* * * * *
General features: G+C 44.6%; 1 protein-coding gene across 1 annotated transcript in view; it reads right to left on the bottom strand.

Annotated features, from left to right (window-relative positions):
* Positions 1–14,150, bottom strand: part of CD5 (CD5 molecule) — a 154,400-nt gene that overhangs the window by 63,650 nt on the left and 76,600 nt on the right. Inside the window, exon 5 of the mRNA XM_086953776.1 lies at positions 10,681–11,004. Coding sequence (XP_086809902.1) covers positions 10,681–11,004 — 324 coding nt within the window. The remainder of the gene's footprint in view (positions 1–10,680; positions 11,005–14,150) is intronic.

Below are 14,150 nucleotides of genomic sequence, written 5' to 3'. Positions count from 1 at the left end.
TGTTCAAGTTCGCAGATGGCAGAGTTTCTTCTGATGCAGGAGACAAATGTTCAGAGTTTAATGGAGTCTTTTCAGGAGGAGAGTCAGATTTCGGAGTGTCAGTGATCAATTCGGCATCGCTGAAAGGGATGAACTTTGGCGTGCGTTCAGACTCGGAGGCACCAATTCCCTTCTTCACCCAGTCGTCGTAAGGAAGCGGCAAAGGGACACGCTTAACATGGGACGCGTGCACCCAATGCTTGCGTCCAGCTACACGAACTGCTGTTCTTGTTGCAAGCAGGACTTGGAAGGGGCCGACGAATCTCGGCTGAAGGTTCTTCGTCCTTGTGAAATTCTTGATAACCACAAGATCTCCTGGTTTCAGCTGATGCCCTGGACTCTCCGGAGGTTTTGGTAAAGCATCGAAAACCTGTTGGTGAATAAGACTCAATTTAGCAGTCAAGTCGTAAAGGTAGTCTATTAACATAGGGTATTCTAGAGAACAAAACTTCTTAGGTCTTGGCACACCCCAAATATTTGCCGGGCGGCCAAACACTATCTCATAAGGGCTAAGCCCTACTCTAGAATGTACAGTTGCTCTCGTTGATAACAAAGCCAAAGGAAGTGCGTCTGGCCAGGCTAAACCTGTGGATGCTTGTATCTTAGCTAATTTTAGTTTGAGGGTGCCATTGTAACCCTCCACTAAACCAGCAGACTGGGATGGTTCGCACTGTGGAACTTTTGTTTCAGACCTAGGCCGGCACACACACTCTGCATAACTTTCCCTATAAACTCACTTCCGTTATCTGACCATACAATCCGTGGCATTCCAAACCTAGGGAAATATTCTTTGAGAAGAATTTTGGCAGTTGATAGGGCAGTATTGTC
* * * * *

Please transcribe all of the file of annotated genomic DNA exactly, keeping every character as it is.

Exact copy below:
General features: G+C 44.6%; 1 protein-coding gene across 1 annotated transcript in view; it reads right to left on the bottom strand.

Annotated features, from left to right (window-relative positions):
* Positions 1–14,150, bottom strand: part of CD5 (CD5 molecule) — a 154,400-nt gene that overhangs the window by 63,650 nt on the left and 76,600 nt on the right. Inside the window, exon 5 of the mRNA XM_086953776.1 lies at positions 10,681–11,004. Coding sequence (XP_086809902.1) covers positions 10,681–11,004 — 324 coding nt within the window. The remainder of the gene's footprint in view (positions 1–10,680; positions 11,005–14,150) is intronic.

Below are 14,150 nucleotides of genomic sequence, written 5' to 3'. Positions count from 1 at the left end.
TGTTCAAGTTCGCAGATGGCAGAGTTTCTTCTGATGCAGGAGACAAATGTTCAGAGTTTAATGGAGTCTTTTCAGGAGGAGAGTCAGATTTCGGAGTGTCAGTGATCAATTCGGCATCGCTGAAAGGGATGAACTTTGGCGTGCGTTCAGACTCGGAGGCACCAATTCCCTTCTTCACCCAGTCGTCGTAAGGAAGCGGCAAAGGGACACGCTTAACATGGGACGCGTGCACCCAATGCTTGCGTCCAGCTACACGAACTGCTGTTCTTGTTGCAAGCAGGACTTGGAAGGGGCCGACGAATCTCGGCTGAAGGTTCTTCGTCCTTGTGAAATTCTTGATAACCACAAGATCTCCTGGTTTCAGCTGATGCCCTGGACTCTCCGGAGGTTTTGGTAAAGCATCGAAAACCTGTTGGTGAATAAGACTCAATTTAGCAGTCAAGTCGTAAAGGTAGTCTATTAACATAGGGTATTCTAGAGAACAAAACTTCTTAGGTCTTGGCACACCCCAAATATTTGCCGGGCGGCCAAACACTATCTCATAAGGGCTAAGCCCTACTCTAGAATGTACAGTTGCTCTCGTTGATAACAAAGCCAAAGGAAGTGCGTCTGGCCAGGCTAAACCTGTGGATGCTTGTATCTTAGCTAATTTTAGTTTGAGGGTGCCATTGTAACCCTCCACTAAACCAGCAGACTGGGATGGTTCGCACTGTGGAACTTTTGTTTCAGACCTAGGCCGGCACACACACTCTGCATAACTTTCCCTATAAACTCACTTCCGTTATCTGACCATACAATCCGTGGCATTCCAAACCTAGGGAAATATTCTTTGAGAAGAATTTTGGCAGTTGATAGGGCAGTATTGTC